• "If I am Darwin's Grandpa, it follows don't you see, that what is good for  man and beast, is doubly good for me," ca. 1885. Courtesy of the Boston Public Library via Digital Commonwealth.

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    If I am Darwin's grandpa, it follows don't you see, that what is good for man and beast, is doubly good for me
    • Date
    • 1870-1900
    • Description
    • Title from item. Date supplied by cataloger.
    • Rights
    • No known copyright restrictions. No known restrictions on use.
    • Partner
    • Digital Commonwealth
    • Contributing Institution
    • Boston Public Library

  • “Wilson's Syrup of Tar for coughs, colds & etc. Bennett's Embrocatin the liniment good for man and beast,” ca. 1885. Courtesy of the Boston Public Library via Digital Commonwealth.

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    Use Wilson's Syrup of Tar for coughs, colds &c. Bennett's Embrocation the great liniment good for man and beast
    • Date
    • 1870-1900
    • Description
    • Title from item. Item verso is blank. Date supplied by cataloger.
    • Rights
    • No known copyright restrictions. No known restrictions on use.
    • Partner
    • Digital Commonwealth
    • Contributing Institution
    • Boston Public Library

  • Portrait of Charles Darwin, ca. 1874. Courtesy of the Linda Hall Library via Missouri Hub.

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    Darwin's 187[4?] carte de visite. Obverse side
    • Description
    • Photographic portrait of Charles Darwin.
    • Rights
    • The Linda Hall Library encourages the use of digital images from materials in its general and History of Science collections. Please read our Image Rights and Reproductions Policy at http://www.lindahall.org/imagerepro/terms for details regarding the... more
      The Linda Hall Library encourages the use of digital images from materials in its general and History of Science collections. Please read our Image Rights and Reproductions Policy at http://www.lindahall.org/imagerepro/terms for details regarding the proper use, reproduction, and publication of images before downloading any materials found on this site. less
    • Partner
    • Missouri Hub
    • Contributing Institution
    • Linda Hall Library

  • An illustration of natural selection from Charles Darwin's Journal of Researches, 1845. Closely related finches developed variants in beak size and shape in order to adapt to different diets. Courtesy of the Linda Hall Library via Missouri Hub.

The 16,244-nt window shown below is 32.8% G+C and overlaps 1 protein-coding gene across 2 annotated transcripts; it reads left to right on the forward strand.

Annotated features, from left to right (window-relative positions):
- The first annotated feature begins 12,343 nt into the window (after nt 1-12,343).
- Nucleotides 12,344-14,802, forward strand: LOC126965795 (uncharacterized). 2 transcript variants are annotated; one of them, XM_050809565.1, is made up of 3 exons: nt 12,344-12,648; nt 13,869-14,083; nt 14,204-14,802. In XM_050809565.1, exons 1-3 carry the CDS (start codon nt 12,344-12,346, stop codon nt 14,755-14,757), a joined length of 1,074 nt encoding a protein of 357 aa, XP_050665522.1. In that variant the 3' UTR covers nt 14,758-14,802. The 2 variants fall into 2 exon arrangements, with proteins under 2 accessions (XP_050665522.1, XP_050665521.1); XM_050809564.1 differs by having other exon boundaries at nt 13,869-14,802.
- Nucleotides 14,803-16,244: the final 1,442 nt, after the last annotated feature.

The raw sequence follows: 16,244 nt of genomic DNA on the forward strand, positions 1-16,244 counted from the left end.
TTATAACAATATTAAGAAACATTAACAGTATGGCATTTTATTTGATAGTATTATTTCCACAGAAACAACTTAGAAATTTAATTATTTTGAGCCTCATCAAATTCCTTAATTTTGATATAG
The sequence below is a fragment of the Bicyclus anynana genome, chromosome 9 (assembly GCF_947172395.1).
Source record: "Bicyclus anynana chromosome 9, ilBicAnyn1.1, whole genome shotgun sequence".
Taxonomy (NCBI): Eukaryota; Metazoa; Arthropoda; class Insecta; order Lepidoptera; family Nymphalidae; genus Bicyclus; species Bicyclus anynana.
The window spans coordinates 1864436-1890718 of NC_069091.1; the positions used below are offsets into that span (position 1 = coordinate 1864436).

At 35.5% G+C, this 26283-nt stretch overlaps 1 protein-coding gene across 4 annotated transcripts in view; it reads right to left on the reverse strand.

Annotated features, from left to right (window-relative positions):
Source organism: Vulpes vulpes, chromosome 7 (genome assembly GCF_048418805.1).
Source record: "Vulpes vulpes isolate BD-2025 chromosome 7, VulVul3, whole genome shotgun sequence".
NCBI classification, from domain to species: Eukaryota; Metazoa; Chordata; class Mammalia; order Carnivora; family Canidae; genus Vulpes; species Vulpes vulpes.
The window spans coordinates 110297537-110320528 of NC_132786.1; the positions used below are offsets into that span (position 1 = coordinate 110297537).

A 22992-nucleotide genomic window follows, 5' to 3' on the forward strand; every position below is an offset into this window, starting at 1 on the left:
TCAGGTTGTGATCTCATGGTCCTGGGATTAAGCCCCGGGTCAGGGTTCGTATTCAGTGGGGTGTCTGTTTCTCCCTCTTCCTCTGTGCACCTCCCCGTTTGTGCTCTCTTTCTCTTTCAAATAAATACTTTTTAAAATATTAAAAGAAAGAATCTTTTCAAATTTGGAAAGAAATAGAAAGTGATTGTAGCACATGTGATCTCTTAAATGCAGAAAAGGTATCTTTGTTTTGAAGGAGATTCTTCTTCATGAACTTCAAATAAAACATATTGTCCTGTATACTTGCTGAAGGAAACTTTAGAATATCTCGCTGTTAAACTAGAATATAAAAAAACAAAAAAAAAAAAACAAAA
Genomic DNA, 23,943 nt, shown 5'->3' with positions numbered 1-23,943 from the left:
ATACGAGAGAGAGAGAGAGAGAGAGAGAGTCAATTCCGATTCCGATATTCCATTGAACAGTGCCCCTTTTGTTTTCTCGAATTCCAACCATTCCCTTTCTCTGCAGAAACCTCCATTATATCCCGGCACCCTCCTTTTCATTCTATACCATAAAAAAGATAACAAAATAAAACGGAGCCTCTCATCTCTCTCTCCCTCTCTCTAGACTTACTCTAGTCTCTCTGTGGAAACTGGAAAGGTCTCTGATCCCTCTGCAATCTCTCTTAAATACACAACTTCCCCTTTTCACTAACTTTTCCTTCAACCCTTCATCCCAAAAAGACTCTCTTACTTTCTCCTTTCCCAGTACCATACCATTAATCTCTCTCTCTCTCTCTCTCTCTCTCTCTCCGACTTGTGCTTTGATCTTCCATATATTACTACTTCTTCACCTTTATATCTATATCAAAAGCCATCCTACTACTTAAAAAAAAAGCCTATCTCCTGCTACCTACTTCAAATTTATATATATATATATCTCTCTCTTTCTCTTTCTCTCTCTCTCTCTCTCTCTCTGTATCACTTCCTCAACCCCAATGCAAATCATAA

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    Darwin, Charles, 1845, Journal of Researches, 2nd ed. Page 379
    • Creator
    • Darwin, Charles, 1809-1882.
    • Description
    • Finches: Geospiza magnirostris, Geospiza fortis, Geospiza parvula, and Certhidea olivacea.
    • Rights
    • The Linda Hall Library encourages the use of digital images from materials in its general and History of Science collections. Please read our Image Rights and Reproductions Policy at http://www.lindahall.org/imagerepro/terms for details regarding the... more
      The Linda Hall Library encourages the use of digital images from materials in its general and History of Science collections. Please read our Image Rights and Reproductions Policy at http://www.lindahall.org/imagerepro/terms for details regarding the proper use, reproduction, and publication of images before downloading any materials found on this site. less
    • Partner
    • Missouri Hub
    • Contributing Institution
    • Linda Hall Library

"If I am Darwin's grandpapa... what is good for man and beast, is doubly good for me."

—Merchant's Gargling Oil slogan

Charles Darwin published his theory of evolution in 1859. On the Origin of Species was a groundbreaking work that was eventually translated into many languages and widely disseminated to both popular and scientific communities. It became a foundational text in the study of biology, but the work was not without its detractors. Victorian England and nineteenth-century America manipulated Darwin’s work into caricatures and cartoons that lampooned the concept of a shared human and animal ancestry. Animals were shown with human traits and humans were shown with animal traits. For some, this type of imagery popularized Darwin’s theory in an unthreatening way, while for others, these images trivialized Darwin’s serious scientific work.

The use of combined animal/human imagery was leveraged by several patent medicine creators. Merchant’s Gargling Oil (“A liniment for man or beast!”) presented a generic species of great ape as “Charles Darwin’s Grandpapa.” These images promoted the use of some drugs as appropriate for both human and animals based on a pseudo-scientific connection and a distortion of Darwin’s work.